1. Preheat oven to 375⁰F (190⁰C).  Prep your onion and garlic and reserve. Place Dutch oven (or heavy bottomed, oven proof pot with a tight fitting lid) on the stove on medium-high heat.  When pot is well heated, enough so that a bit of water dripped from your fingers splatters; add a thick slick of cooking oil, approximately 1 – 2 tablespoons.
  2. Dry lamb shanks well with paper towels to remove excess moisture, and season with salt and pepper.  Place lamb shanks in the pot, being careful to avoid splatters, and sear the outside of the meat.  Allow shanks to sear well, to a golden brown, approximately 4 minutes per side.  Watch pot to ensure the oil does not burn. Turn lamb shanks as needed, to complete the process on all sides.
  3. Remove seared shanks from pot and reserve in a nearby bowl, at room temperature.  Pour off excess or burnt oil from pot.  Add cooking oil if necessary to ensure there is still a good amount of oil for your next step; the foundation of your sauce.
  4. Return pot to stove at medium-high heat and add onions, cooking until just barely translucent, then add and sweat your garlic, stirring as needed.
  5. Once onions and garlic are well cooked and combined (smelling TERRIFIC), deglaze your pot with red wine.  Scrape off any remaining golden bits, or suc, on the bottom of the pan. Allow red wine to reduce by about a third, by keeping it at a rapid boil for about three minutes, stirring as needed.
  6. Add beef stock.  If using whole tomatoes, crush lightly by hand before adding to the pot, or ‘cut’ with a spoon once in the pot to ensure they break up well in the sauce. Stir to combine.
  7. While sauce is returning to a boil, add herbs; thyme, bay leaves, and pepper, and stir. DO NOT ADD SALT. Reserve the final seasoning of your sauce until after braising, reduction and thickening.  This will help to ensure the salt dose not overtake your dish, as reducing will serve to concentrate your sauce.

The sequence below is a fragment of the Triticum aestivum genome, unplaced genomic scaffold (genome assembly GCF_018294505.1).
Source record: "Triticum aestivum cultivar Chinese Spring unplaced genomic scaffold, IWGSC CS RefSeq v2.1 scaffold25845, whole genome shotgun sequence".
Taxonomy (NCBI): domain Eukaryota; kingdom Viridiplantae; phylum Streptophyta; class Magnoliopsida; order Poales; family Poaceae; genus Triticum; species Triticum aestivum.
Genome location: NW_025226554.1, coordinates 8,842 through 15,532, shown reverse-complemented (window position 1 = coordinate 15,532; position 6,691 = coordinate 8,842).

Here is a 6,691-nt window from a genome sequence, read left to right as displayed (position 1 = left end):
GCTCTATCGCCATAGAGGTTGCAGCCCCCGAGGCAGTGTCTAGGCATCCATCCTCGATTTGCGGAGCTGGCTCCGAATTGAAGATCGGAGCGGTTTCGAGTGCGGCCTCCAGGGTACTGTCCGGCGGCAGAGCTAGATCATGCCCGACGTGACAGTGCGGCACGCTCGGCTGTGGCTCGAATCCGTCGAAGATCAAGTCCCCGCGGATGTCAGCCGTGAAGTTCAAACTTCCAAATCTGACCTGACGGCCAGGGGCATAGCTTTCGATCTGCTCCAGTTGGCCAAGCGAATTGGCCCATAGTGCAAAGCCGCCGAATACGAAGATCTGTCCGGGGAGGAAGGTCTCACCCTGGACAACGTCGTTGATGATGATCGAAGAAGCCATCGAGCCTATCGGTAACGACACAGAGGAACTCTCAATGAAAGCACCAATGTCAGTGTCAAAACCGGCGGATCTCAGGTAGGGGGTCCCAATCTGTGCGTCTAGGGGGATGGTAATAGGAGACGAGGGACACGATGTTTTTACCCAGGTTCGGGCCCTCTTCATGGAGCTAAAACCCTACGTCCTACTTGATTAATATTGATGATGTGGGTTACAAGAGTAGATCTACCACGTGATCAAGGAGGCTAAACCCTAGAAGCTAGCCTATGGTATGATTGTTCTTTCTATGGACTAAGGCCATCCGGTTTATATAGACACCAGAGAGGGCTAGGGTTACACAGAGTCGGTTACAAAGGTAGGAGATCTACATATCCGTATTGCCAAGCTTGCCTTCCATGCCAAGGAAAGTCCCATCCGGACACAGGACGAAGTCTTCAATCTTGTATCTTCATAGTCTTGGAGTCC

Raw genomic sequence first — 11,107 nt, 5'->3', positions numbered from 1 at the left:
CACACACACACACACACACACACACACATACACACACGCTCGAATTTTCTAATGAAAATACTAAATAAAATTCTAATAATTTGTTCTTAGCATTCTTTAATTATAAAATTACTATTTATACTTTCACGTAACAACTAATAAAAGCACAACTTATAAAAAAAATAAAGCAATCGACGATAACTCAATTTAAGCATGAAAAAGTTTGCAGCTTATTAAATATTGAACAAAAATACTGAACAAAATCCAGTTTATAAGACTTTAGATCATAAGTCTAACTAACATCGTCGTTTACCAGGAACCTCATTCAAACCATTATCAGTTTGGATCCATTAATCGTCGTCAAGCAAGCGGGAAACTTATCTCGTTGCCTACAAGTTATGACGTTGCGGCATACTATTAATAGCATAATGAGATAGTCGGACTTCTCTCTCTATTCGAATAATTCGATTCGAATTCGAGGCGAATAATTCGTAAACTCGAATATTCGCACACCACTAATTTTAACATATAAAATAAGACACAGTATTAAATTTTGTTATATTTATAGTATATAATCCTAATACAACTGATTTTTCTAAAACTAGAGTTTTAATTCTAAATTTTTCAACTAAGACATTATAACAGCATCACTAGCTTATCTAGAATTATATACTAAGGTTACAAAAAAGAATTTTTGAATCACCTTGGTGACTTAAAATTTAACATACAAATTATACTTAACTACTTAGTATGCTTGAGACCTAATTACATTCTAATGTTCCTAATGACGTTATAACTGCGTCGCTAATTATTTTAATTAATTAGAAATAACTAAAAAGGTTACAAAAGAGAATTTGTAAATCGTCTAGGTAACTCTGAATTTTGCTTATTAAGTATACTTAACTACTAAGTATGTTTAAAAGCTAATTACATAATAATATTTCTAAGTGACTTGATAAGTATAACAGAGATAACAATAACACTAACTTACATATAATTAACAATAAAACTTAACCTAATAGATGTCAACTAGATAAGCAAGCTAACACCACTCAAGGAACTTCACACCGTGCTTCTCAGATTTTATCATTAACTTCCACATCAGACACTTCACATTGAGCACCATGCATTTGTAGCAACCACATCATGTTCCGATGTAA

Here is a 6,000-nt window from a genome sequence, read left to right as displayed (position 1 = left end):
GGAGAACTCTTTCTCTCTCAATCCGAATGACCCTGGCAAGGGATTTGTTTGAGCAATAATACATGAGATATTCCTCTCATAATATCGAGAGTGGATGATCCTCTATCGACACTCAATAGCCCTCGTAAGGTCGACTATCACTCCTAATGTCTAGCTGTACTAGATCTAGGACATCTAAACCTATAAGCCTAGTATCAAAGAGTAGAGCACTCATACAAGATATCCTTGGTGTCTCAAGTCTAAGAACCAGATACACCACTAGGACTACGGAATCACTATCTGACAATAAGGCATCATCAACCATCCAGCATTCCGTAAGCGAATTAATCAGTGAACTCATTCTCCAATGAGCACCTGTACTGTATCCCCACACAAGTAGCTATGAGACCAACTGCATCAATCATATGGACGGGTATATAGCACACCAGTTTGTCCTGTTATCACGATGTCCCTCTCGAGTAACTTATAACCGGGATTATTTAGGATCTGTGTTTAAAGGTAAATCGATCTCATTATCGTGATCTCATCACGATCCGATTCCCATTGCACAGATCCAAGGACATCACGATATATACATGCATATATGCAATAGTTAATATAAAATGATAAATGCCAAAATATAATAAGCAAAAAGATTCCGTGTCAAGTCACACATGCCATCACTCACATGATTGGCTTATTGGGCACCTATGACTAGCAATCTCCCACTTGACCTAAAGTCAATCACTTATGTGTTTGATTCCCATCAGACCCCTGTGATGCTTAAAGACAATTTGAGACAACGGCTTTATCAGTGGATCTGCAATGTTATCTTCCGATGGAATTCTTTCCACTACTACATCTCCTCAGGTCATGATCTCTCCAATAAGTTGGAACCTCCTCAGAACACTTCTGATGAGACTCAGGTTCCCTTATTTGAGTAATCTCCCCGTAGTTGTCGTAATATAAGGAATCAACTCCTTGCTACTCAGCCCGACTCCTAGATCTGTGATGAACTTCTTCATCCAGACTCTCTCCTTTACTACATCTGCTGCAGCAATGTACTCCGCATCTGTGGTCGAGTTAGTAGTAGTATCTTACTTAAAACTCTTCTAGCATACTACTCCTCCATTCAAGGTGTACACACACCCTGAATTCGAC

8. Once liquids have come to a full boil, return lamb shanks to the pot.  Arrange shanks to be mostly covered by liquid.  Place lid on cocotte and put in waiting 375⁰F (190⁰C) oven for 1 hour.
  9. At the one-hour mark, check your sauce level to ensure your meat is mostly covered by liquid.  Add additional beef stock or water if needed.  Using a small knife, test meat for tenderness.  The ideal doneness sees the meat easily penetrated, and tender, but still adhering to the bone.  Unless your lamb shanks are very small, they will probably require an additional 45 minutes – 1 hour of cooking time.
  10. Spoon sauce over shanks, place lid back on, and return to oven for 35 – 45 minutes or until done. Once the tip of a paring knife easily pierces the shanks, on all sides, remove shanks from red wine sauce and reserve at room temperature.  In a small bowl, mix 2 tablespoons of cornstarch with an equal amount of water, until combined. Place pot back on stovetop, over medium-high heat.  Bring sauce to a boil.  Remove reaming bay leaves. Once at a boil, add cornstarch, slowly, stirring constantly, until sauce reaches desired consistency. Reduce heat to a minimum, or remove completely from heat if serving later.
  11. Taste. Adjust seasoning, adding salt and pepper as needed.  Return lamb shanks to the sauce, over minimum heat, while finishing and plating dinner. Serve on the bone, draped in sauce, and piping hot. You are a rock star!


IF USING A SLOW COOKER:  Your method is infinitely simpler, though I often find with red meat, in particular, you may miss a layer of flavour.  Simply place all your sauce ingredients (except oil) in your slow cooker.  Add lamb shanks, ensuring they are mostly covered by liquid. Place lid on the slow cooker, and cook on medium heat for 6 – 8 hours. (Time will vary depending on your slow cooker.)  Remove lamb shanks.  Pour off red wine sauce into a separate pot.  Reduce sauce by up to one third, thicken with cornstarch as above. Return shanks to the sauce and serve.

  • Prep Time: 30 minutes
  • Cook Time: 90 minutes
  • Category: Mains
  • Method: Braising
  • Cuisine: French

Cori Horton

Cooking in her home kitchen just outside Ottawa, Canada; Cori Horton is a food photographer and recipe blogger. A Cordon Bleu-trained Chef, Cori spent five years as the owner of Nova Scotia's Dragonfly Inn and has been sharing all things delicious - right here - since 2010.